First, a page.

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Rudman's City: Let old graves decay in peace

The good news is that Auckland City is to spend $400,000 over the next four years restoring graves in the historic Symonds St Cemetery. The bad news is that at that rate of expenditure, the stonemasons will still be chipping away in 30 years.

That's if the repair work continues to run at the present cost of $1720 a grave.

It's great that the city council is finally turning its attention to the most neglected of our central premier parks - a fanciful title, given its present state of neglect - but maybe some thought should be given to goals before any more money is spent.

A couple of months back, I fussed about how Auckland was wasting this historic treasure, last resting place of prominent citizens including Governor William Hobson, Judge Fredrick Maning, first Auckland Mayor Archibald Clark and French eccentric Baron Charles Philip de Thierry.

The first response came from Tanya Faithfull, on behalf of Auckland funeral directors, generously offering to take responsibility for renovating the Hobson grave - an offer which the council is still considering.

I also talked to a couple of stonemasons who were less enthusiastic about any more heritage work taking place in the cemetery.

In particular, they questioned the need for the Rolls-Royce standard of restoration planned for the 1500 decaying grave sites.

They said the $48,173 spent restoring 28 graves in May and June was "nice work if you can get it," but was, not to mince words, an extravagant waste of ratepayers' money.

They came from the "ashes to ashes, dust to dust" school of conservation, arguing that even a concrete tombstone has its season, and once it collapses, so be it.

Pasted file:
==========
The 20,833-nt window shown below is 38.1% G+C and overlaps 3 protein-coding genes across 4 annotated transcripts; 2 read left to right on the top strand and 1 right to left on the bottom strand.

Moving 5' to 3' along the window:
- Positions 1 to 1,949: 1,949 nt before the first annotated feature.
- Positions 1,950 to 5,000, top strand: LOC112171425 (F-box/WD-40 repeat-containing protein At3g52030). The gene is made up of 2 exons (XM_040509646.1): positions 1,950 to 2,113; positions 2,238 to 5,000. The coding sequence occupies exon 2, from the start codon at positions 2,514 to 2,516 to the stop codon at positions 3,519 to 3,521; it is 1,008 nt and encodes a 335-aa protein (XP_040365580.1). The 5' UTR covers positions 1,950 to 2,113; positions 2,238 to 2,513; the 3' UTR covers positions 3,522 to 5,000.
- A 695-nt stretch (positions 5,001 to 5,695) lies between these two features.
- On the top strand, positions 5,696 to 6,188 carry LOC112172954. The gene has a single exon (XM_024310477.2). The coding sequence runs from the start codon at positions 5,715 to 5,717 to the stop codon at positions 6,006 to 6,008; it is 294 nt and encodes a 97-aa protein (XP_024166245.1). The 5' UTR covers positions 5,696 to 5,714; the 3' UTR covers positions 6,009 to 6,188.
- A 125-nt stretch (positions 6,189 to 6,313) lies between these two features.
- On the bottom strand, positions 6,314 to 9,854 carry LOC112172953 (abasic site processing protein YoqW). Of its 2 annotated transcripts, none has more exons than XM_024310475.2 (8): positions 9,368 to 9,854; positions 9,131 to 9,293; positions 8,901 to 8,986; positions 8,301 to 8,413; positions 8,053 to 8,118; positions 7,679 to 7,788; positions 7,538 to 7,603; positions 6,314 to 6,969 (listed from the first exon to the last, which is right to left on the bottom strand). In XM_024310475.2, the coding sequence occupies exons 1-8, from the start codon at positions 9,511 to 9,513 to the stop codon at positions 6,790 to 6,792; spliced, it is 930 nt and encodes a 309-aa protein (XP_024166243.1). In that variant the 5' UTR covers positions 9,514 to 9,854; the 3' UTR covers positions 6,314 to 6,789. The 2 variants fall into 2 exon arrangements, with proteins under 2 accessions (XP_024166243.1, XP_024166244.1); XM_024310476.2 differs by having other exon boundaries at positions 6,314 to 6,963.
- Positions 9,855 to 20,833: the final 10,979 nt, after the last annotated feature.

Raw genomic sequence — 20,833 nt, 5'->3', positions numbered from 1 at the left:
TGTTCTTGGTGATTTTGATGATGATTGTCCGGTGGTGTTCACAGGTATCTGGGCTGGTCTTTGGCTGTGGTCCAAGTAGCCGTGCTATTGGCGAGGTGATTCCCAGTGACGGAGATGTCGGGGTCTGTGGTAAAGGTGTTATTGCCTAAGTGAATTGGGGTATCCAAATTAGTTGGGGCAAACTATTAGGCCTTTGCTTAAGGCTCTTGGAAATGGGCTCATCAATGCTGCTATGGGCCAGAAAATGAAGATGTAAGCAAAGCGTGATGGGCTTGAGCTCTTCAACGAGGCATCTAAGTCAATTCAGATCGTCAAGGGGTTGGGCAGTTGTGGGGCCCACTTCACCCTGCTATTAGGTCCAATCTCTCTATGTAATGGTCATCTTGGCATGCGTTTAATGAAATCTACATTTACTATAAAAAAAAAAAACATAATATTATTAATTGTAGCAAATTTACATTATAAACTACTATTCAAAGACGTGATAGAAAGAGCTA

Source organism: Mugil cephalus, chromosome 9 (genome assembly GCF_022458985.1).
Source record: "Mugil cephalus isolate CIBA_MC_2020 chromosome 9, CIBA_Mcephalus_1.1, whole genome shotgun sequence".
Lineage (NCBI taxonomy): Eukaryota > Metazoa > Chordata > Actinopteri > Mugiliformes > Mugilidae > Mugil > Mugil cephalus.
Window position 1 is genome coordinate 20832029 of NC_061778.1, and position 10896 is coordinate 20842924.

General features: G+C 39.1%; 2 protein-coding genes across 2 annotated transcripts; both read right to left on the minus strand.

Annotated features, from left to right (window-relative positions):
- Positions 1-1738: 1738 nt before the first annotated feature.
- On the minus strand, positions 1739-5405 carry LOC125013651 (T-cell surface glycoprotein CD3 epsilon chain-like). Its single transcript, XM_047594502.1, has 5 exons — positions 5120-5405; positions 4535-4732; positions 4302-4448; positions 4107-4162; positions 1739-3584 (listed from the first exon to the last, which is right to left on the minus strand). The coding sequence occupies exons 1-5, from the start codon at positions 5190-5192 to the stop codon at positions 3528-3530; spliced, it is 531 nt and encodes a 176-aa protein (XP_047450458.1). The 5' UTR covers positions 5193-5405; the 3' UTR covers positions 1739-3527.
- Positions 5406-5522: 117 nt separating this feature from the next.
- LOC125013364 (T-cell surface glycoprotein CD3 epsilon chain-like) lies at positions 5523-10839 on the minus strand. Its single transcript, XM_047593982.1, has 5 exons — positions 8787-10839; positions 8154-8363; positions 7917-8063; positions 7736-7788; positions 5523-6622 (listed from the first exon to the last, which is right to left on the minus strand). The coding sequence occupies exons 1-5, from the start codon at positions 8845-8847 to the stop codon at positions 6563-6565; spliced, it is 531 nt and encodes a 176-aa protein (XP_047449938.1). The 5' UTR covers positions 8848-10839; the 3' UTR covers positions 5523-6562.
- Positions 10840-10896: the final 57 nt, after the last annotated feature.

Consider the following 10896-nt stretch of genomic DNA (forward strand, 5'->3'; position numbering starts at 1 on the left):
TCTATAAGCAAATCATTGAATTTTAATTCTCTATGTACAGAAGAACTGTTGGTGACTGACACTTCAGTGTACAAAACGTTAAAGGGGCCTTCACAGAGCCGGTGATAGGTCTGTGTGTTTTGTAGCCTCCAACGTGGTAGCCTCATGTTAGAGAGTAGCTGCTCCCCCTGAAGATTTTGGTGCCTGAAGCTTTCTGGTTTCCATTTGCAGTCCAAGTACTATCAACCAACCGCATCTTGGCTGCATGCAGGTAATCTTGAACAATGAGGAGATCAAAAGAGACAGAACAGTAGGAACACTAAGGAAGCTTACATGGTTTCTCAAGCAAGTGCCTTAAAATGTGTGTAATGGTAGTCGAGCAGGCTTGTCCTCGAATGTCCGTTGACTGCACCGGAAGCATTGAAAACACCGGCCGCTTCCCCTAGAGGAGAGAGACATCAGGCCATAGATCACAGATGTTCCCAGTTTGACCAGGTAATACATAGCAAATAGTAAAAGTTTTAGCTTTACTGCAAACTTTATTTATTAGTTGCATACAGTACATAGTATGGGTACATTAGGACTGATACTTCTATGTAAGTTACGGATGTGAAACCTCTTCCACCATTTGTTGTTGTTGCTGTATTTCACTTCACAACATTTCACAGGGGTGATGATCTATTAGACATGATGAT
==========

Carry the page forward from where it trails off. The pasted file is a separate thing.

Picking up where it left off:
It's the philosophy, I might add, which ruled at Symonds St for more than 150 years, until the adoption in November 1996 of a conservation plan.

This plan goes to the other extreme, trying to piece old gravestones together, reinstating lettering that has weathered away, plugging holes with colour-matched fillings.

But the whole issue of what we want from the Symonds St Cemetery premier park has not, to my knowledge, ever been adequately debated.

Maybe, before the first $100,000 is spent, it should be. Do we really want to spend $2.5 million over 30 years restoring and replicating graves to create some great funerary Disneyland?

My vision is of a tree-filled, botanic garden-like inner-city park, with a selection of remaining graves offering reminders of our past.

The tombstones of the historic would remain and be maintained, along with others in good repair.

Perhaps a selection of the intriguing, the poignant and the decorative could also be restored. The rest, I would make safe as picturesque ruins, or remove.

Before any aggrieved conservationists cry "Philistine," historic precedence exists for such removals.

In the 1960s, when the motorway cut through the south end of the cemetery, more than 2000 graves were found in a part of the Anglican section supposedly holding 1200.

In the Catholic section, beneath 400 headstones were 2100 graves.

So graves have obviously been recycled, and many of the markers have collapsed and been taken away. The remaining stones are wide apart. Restoring these surviving remnants - many in advanced states of decay - is not going to bring back the past.

I say tidy the place up, restore selectively, then spend what money we have left on making Symonds St a premier park fit for the living.

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